During the last two trading days the U.S. Dollar has acted as if it is going through a transition period. Now that that the fear of bank nationalization has been squashed by Fed Chairman Bernanke and President Obama, the Dollar looks as if it could start to lose some of its luster as a safe haven economy. In my opinion the Dollar is beginning to look like the Yen was three months ago. In other words, now that the Japanese Yen has lost its appeal as a safe haven currency and traders are focusing on the Japanese economy, look what has happened to the Yen. Is this the fate of the U.S. Dollar over the next few months?
The Forex markets seem to like the U.S. Dollar when there is fear because they know the U.S. will keep throwing Dollars at the problem. The closer the U.S. economy gets to turning around however, the closer we get to a top in the Dollar. Once the fears go away and traders start to focus on the economy, it looks as if the U.S. Dollar will be crushed like the Yen.
President Obama announced his new budget today. The new figure is $3.55 trillion. This creates an estimated deficit of $1.75 trillion. There was a neutral reaction to this figure. Traders seem to be saying it is what it is. Traders just seem to be happy that there is going to be enough money available to help rebuild the economy. Some traders were concerned that programs would be slashed from the budget, but it looks as if plenty of money will be around to spend.
The Euro traded flat most of the day on Thursday. The up and down action in the stock market prevented traders from deciding to buy Dollars or Euros. Traders could not decide whether they preferred the safe-haven Dollar or the more risky Euro.
The EUR USD could be range bound for a week as traders await the next interest rate announcement from the European Central Bank. This cut is expected to be in the neighborhood of 50 to 75 basis points. Additional pressure could arise for the Euro if exposure to Eastern and Central European banks erupts.
The British Pound rallied after the announcement of a plan by the U.K. to guarantee toxic assets. This plan was talked about all week so it was probably already in the market. The new plan called the Britain Asset Protection Scheme is designed to offer insurance against huge losses to eligible banks.
The unveiling of this plan came on the same day that the Royal Bank of Scotland announced the biggest loss in British corporate history. The vast majority of the blame was placed on exposure to toxic assets.
Traders seem to like the plan as it represents a new and fresh approach to dealing with the crisis. Speculators have expressed support for the Pound recently because of its proactive approach to reviving the economy through interest rate cuts and stimulus plans.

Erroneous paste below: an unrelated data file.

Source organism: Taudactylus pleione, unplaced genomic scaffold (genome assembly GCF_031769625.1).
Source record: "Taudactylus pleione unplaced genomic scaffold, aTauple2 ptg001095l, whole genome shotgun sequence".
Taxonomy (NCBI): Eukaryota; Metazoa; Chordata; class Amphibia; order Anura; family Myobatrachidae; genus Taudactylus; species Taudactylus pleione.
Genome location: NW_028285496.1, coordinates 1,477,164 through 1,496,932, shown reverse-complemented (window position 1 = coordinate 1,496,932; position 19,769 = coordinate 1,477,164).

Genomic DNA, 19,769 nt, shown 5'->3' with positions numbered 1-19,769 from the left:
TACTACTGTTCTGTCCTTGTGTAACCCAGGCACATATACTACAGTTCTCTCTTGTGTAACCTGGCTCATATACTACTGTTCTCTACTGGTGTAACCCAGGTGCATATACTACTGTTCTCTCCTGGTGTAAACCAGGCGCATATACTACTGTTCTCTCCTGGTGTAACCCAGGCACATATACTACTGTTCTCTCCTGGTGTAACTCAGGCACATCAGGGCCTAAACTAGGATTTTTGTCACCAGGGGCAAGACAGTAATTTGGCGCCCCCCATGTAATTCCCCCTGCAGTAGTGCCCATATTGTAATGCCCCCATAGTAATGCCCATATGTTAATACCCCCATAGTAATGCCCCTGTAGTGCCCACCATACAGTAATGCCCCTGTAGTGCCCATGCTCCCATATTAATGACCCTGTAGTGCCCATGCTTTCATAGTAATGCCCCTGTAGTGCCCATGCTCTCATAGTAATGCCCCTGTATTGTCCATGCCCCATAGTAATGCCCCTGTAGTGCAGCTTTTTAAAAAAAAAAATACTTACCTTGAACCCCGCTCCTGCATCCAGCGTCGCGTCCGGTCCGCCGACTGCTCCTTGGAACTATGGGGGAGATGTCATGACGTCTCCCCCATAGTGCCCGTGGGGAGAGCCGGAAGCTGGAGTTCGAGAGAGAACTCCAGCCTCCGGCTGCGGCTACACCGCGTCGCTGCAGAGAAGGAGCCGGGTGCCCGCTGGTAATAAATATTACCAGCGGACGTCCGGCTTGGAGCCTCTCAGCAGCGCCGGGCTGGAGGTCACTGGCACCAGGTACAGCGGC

The USD JPY continued its strong upside move as it neared a major 50% retracement price at 98.87. As mentioned earlier in the week, the Japanese economy seems to be on the brink of a meltdown. The Bank of Japan has been noticeably quiet, which is not a good sign. The new Finance Minister has only been on the job for about a week so he cannot take all of the blame. It's a tough situation to deal with because the economy is so reliant on exports. If the two biggest buyers - the U.S. and China- are going through recessions then it may take a long time before the Japanese economy will show any sign of recovery.
With nowhere to go with interest rates, the Bank of Japan is going to have to get more aggressive with its stimulus. So far all I have heard is that it is going to buy Japanese stocks. The BoJ has to make a decision to save the economy or the Yen. The decision is easy - save the economy. This means the enactment of a plan of quantitative easing. In other words, do not just buy stock, but flood the market with cash.
If the U.S. Dollar begins to lose its luster as a safe haven currency then the Swiss Franc is likely to be the beneficiary whether the Swiss National Bank likes it or not.
Swiss investors may start to repatriate because of the low yields in the U.S and because of the lingering anger over the UBS tax scandal. Technically, the USD CHF looks overbought. The problem is that the Swiss National Bank is ready to use quantitative easing and devaluation as a means of decreasing the value of the Swiss Franc in an attempt to increase demand for Swiss exports. This means that the Swiss Franc may go nowhere if buyers try to push the market higher while the SNB tries to prevent a rise.
The Canadian Dollar showed some strength on Thursday after Canadian banks showed profits and crude oil surged. News that Canadian banks showed a profit was welcomed by bullish traders after they feared the U.S. banking system problems had spilled over the border.
The strong surge in crude oil helped revive images of a recovery in the Canadian economy. Although it may take a while for crude oil exports to recover from the slowdown in demand, the news that OPEC members are complying with the production cuts is a sign that the trend may be turning in oil prices.
Higher crude oil prices could not help the AUD USD as traders instead decided to focus on the stock market. The inability of the stock market to follow-through to the upside after Wednesday's rally shows that trader appetite for risk is still waning. Until investors commit in a big way to owning higher risk assets, continue to look for more downside pressure.
The NZD USD felt downside pressure on Thursday as trader appetite for risk waned as the stock market weakened. The New Zealand Dollar is under pressure for two reasons. The first is the lack of desire to hold higher-yielding and higher-risk assets. The second is the poor economic outlook. As long as the global economies are going through recessions, demand for New Zealand exports will be down. Unless the sentiment shifts toward bullish for stocks, look for more downside pressure.
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